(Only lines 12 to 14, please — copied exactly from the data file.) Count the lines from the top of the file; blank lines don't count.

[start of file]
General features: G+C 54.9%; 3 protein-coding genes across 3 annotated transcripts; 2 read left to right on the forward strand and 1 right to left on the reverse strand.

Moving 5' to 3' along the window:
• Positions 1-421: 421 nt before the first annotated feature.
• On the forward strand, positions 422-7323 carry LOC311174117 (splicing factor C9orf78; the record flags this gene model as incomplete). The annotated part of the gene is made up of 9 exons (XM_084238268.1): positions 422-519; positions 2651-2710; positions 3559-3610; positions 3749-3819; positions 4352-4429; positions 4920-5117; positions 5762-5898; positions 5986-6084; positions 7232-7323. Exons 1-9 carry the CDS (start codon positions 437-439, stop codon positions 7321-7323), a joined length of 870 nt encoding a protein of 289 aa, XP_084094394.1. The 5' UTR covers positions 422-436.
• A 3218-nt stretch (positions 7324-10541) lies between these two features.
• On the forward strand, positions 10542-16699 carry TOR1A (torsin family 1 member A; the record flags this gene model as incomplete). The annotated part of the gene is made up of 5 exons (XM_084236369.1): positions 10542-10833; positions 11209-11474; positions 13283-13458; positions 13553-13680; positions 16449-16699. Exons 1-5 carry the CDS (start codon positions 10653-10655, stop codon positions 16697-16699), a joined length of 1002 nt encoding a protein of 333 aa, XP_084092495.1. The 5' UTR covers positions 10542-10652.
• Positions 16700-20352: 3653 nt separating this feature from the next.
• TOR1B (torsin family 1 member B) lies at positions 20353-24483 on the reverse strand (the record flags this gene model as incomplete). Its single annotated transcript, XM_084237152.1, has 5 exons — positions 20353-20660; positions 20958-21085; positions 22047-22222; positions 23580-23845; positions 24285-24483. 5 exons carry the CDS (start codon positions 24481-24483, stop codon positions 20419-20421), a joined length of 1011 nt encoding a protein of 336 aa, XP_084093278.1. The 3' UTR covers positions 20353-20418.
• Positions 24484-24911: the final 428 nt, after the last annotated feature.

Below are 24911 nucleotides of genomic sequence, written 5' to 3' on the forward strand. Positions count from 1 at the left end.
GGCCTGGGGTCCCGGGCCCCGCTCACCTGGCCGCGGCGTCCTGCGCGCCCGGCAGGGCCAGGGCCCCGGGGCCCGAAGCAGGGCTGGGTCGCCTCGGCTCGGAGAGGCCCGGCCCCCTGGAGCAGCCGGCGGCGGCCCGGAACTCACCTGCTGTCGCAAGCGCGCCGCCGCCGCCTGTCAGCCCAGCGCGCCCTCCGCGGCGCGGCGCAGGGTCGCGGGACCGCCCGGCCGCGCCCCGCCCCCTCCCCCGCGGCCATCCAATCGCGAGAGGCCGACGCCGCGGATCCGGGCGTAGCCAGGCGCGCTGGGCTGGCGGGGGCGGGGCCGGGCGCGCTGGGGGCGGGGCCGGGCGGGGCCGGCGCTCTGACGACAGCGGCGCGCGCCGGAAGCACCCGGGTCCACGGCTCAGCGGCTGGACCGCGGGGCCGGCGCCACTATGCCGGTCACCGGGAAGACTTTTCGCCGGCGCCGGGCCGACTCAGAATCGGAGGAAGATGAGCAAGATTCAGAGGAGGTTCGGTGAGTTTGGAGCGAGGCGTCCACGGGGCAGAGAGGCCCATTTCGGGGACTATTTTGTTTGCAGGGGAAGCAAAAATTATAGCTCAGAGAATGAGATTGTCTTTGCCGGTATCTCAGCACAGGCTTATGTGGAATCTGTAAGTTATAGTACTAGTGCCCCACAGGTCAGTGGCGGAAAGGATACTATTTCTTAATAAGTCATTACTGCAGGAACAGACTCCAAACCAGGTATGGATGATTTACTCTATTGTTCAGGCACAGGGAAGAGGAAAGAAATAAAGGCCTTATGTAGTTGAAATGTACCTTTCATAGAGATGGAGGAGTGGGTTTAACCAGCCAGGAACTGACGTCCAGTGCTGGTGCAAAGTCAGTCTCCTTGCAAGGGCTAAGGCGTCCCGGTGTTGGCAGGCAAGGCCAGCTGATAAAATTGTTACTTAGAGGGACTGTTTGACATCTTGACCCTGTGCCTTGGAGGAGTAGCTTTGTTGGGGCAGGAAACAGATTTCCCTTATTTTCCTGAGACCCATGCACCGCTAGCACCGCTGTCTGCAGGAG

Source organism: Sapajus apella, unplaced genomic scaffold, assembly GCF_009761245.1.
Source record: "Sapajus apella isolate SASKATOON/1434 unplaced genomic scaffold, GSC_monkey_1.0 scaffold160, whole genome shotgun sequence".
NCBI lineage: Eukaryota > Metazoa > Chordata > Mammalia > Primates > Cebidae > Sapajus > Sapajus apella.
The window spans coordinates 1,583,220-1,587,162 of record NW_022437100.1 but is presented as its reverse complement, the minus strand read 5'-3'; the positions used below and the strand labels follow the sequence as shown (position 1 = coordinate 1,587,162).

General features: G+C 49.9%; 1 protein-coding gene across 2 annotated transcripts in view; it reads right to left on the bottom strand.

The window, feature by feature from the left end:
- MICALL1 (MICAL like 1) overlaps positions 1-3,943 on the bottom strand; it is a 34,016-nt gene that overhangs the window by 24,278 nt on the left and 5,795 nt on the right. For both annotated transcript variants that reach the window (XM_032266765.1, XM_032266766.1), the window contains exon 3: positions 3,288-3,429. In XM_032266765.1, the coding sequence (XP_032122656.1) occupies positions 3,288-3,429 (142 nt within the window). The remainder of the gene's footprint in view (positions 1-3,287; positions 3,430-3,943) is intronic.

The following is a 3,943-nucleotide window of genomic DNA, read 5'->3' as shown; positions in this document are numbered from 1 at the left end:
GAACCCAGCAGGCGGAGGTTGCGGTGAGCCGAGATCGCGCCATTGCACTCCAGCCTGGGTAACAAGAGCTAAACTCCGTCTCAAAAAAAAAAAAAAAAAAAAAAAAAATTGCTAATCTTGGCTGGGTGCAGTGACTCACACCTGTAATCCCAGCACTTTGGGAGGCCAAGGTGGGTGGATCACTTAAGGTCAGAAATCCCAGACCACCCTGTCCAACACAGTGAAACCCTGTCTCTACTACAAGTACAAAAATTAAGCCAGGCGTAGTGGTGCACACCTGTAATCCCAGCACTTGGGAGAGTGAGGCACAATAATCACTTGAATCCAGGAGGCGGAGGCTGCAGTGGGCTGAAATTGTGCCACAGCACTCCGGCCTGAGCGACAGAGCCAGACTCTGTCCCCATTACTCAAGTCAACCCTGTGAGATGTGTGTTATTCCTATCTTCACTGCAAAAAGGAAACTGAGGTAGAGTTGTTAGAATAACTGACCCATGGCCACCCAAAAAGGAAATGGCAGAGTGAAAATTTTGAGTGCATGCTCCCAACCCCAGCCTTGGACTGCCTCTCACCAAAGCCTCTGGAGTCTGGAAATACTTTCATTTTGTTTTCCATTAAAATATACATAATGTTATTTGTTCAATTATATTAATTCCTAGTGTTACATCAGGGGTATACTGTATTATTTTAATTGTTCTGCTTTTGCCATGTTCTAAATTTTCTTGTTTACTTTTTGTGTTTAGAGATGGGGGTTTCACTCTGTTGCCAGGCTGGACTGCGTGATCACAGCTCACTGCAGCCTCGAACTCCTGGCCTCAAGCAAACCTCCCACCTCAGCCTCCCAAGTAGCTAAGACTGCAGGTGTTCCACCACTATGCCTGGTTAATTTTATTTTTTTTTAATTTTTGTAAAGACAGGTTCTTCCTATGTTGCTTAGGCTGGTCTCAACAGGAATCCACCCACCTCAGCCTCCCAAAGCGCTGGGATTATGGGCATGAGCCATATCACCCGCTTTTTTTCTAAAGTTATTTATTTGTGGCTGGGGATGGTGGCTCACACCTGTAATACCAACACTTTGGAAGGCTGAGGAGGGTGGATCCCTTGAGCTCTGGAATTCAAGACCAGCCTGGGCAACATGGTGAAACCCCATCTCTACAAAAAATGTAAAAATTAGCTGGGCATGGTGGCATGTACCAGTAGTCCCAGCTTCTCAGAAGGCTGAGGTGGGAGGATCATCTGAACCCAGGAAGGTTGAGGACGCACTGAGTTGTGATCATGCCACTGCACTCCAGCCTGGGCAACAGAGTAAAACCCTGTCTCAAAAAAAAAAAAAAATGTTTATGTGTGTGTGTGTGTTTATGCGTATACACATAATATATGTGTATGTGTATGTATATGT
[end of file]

Source organism: Sapajus apella, unplaced genomic scaffold, assembly GCF_009761245.1.
Source record: "Sapajus apella isolate SASKATOON/1434 unplaced genomic scaffold, GSC_monkey_1.0 scaffold160, whole genome shotgun sequence".
NCBI lineage: Eukaryota > Metazoa > Chordata > Mammalia > Primates > Cebidae > Sapajus > Sapajus apella.